As a consultant, I have been a part of some very successful implementations of Data Analysis Projects. I have also been brought in to fix implementations which didn’t go so well. Being on a number of different projects, certain common components emerge. When these things are addressed early in the project, things go well. These items really cannot be put off to the end or ignored completely. These items are not related to the software, used in data analysis, as no matter what the tool selected, the solution will be incomplete if the following five areas are not addressed.
5 Components Every Project Should Include
Each of these items are important components of a successful Data Analytics Management practice. Problems with any of them can move a project from successful to a failed project.
Security is an obvious consideration which needs to be addressed up front. Data is a very valuable commodity and
only people with appropriate access should be allowed to see it. What steps are going to be employed to ensure that happens? How much administration is going to be required to implement it? These questions need to be answered up front.
Business Continuity means the solution cannot be on the shoulders of one person, as that can be a risky situation. One person needs a break to go on vacation or not work, and needs a backup who is skilled and able to understand the system and run it alone. This can be a really big problem, especially for smaller organizations, who have only relied on one person. I have been brought in to assist companies who until very recently thought that they had a very successful Data Analytics Platform. The problem with it was that there was only one person who had the skill to maintain it, and that person quit.
Business Continuity can be a specific problem for Power BI users, as often times one user owns a report. Reports for an organization should never be owned by one person. All companies using Power BI should have the reports in a series of group workspaces, not belonging to any single person. Otherwise, if the person writing the report quits and their account is deleted, the reports are not then deleted as well.
Reliability is critical, because who cares about a data analysis project if no one believes the data is correct? In addition to accuracy, the system used needs to be reliable, containing data updates on a scheduled basis. How and when is the data going to be updated? How is that schedule communicated? The answers to these questions need to be addressed at the beginning of the project.
I remember working for one client who had over a 100 million dollar loss in a month on a visualization we created. I asked if the data was correct as that was a huge one month loss. I was assured that the data was not correct, but no one knew how to resolve the data issue. The reporting tool, whatever it happens to be, is not the place where data is fixed, it should reflect the contents source data. Where this rule is not followed, the reports are ignored as the data is suspect as no one knows why it should be believed as doesn’t match the source system. How is the source system data going to be fixed? This is often times a management issue as people need to be appropriately incentivize to fix things.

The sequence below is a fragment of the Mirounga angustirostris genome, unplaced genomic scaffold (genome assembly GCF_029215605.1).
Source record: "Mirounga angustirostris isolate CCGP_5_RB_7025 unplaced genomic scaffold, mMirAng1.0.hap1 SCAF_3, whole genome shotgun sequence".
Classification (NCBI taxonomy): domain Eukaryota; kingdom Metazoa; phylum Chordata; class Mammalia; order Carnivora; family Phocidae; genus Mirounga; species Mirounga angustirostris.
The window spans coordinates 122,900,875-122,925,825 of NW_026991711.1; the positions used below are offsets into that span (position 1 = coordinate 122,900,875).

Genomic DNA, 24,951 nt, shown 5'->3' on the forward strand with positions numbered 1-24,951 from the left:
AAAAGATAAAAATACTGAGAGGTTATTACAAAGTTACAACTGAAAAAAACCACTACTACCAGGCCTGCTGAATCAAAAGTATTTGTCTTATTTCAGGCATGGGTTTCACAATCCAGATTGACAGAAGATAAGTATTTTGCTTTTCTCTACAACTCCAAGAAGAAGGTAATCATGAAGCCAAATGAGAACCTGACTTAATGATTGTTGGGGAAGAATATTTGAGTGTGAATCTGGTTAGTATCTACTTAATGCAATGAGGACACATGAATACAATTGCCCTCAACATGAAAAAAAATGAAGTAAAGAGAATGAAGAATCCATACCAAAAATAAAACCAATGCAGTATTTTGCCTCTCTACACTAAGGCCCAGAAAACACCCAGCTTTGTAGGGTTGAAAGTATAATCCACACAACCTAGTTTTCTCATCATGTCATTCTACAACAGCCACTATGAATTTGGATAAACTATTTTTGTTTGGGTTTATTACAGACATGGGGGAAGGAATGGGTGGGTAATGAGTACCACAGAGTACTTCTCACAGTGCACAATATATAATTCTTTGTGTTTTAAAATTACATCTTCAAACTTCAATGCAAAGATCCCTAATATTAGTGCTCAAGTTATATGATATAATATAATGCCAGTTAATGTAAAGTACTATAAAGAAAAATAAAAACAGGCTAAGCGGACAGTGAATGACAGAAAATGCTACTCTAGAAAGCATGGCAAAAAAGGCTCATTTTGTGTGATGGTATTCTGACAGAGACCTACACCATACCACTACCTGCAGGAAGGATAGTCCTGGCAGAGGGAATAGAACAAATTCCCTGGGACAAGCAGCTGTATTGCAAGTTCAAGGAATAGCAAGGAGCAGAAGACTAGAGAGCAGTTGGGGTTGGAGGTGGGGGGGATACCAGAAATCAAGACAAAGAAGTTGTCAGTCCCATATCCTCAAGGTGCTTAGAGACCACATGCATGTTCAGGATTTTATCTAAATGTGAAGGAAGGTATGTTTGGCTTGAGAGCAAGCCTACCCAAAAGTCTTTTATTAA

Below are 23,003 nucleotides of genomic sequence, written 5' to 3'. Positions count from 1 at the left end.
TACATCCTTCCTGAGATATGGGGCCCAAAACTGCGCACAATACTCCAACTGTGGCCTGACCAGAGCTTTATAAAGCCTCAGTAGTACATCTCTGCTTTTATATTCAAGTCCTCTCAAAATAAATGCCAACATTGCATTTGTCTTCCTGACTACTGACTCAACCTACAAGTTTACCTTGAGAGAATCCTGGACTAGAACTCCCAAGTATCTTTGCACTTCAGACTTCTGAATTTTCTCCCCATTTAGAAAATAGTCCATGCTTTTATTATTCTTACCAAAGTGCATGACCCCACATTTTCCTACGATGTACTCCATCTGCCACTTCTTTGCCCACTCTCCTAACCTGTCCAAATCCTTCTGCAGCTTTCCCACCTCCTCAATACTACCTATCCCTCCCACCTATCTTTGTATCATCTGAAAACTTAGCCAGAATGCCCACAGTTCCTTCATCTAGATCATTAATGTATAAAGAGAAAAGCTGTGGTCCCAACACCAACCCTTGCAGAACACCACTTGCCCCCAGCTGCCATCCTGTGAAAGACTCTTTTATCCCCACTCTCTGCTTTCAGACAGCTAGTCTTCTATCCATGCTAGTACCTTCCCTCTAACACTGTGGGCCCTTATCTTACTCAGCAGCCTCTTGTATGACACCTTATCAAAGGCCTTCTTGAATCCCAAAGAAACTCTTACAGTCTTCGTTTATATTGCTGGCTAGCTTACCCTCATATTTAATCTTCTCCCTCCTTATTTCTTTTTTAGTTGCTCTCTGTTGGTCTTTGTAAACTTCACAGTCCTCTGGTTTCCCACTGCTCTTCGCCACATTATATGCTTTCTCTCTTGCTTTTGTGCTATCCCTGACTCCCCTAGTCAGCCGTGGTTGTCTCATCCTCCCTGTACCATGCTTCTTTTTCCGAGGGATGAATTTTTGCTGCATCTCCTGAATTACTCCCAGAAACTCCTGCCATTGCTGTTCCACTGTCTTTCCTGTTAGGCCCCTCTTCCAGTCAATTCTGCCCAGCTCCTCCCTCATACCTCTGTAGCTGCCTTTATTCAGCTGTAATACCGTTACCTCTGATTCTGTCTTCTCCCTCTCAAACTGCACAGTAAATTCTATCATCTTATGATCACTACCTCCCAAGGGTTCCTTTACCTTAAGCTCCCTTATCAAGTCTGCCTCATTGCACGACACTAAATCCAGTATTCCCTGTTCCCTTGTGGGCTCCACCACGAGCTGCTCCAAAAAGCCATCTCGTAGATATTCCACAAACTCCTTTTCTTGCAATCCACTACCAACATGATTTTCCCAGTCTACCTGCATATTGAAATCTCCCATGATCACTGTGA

All data analysis needs Management Direction to set priorities. As there are only so many hours in a day, the important items need to be identified so that they can be addressed. What is important? Everything cannot be a number one priority as that means nothing is. In many data analytics projects, someone wants a dashboard. Great idea. What numbers show whether or not the company is currently successful? In most companies where I am helping them create data analysis project, the answer to what are the Key Performance Indicators [KPIs] is; no one has made up their mind yet. Management needs to provide the direction for the KPIs.
How are people going to get their hands on whatever it is that you just created? What are people looking for? Reports in their email? Visualizations on their phones? What do people want? Only if you ask the question do you know if you are providing the data in a way people want to consume them. In order to pick the most appropriate tool or design visualizations people are actually going to use, these questions need to be asked up front. Recently I worked for a client who had selected Tableau as there reporting solution, but they were getting rid of it. Why? The users wanted to do adhoc analysis in Excel, so they were using Tableau not to visualize their data or do ad-hoc analysis, but to select data for Excel Pivot Tables. A lot of money and time would have been saved if the question of how the users wanted to use the data was asked up front.
Hopefully all of your data analysis project include these components. In today’s environment, data is the new gold. This valuable commodity needs a system which is Reliable, Secure, important to Management, which can be distributed to continually provide value to the organization.
Data aficionado et SQL Raconteur